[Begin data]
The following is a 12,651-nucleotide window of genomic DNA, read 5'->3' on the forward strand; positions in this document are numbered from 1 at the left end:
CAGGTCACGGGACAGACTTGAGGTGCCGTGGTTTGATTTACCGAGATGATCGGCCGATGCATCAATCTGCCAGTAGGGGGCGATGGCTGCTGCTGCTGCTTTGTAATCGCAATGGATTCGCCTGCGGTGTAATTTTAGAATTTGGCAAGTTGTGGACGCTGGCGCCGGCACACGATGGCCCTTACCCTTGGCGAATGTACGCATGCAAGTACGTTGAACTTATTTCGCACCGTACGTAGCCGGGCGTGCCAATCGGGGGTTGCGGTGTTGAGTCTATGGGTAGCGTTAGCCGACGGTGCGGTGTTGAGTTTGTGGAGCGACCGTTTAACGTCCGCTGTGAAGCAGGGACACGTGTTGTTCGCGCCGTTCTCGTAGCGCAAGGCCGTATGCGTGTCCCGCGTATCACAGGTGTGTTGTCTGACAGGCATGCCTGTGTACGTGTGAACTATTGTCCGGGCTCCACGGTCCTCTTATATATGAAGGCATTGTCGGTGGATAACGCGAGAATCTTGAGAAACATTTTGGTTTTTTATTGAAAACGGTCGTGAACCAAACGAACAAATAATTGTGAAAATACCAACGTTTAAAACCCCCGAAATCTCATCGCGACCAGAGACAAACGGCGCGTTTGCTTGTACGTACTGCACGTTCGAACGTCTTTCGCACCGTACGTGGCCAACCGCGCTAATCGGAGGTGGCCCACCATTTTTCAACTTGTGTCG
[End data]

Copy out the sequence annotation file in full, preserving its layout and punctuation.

The following is a 12,651-nucleotide window of genomic DNA, read 5'->3' on the forward strand; positions in this document are numbered from 1 at the left end:
CAGGTCACGGGACAGACTTGAGGTGCCGTGGTTTGATTTACCGAGATGATCGGCCGATGCATCAATCTGCCAGTAGGGGGCGATGGCTGCTGCTGCTGCTTTGTAATCGCAATGGATTCGCCTGCGGTGTAATTTTAGAATTTGGCAAGTTGTGGACGCTGGCGCCGGCACACGATGGCCCTTACCCTTGGCGAATGTACGCATGCAAGTACGTTGAACTTATTTCGCACCGTACGTAGCCGGGCGTGCCAATCGGGGGTTGCGGTGTTGAGTCTATGGGTAGCGTTAGCCGACGGTGCGGTGTTGAGTTTGTGGAGCGACCGTTTAACGTCCGCTGTGAAGCAGGGACACGTGTTGTTCGCGCCGTTCTCGTAGCGCAAGGCCGTATGCGTGTCCCGCGTATCACAGGTGTGTTGTCTGACAGGCATGCCTGTGTACGTGTGAACTATTGTCCGGGCTCCACGGTCCTCTTATATATGAAGGCATTGTCGGTGGATAACGCGAGAATCTTGAGAAACATTTTGGTTTTTTATTGAAAACGGTCGTGAACCAAACGAACAAATAATTGTGAAAATACCAACGTTTAAAACCCCCGAAATCTCATCGCGACCAGAGACAAACGGCGCGTTTGCTTGTACGTACTGCACGTTCGAACGTCTTTCGCACCGTACGTGGCCAACCGCGCTAATCGGAGGTGGCCCACCATTTTTCAACTTGTGTCG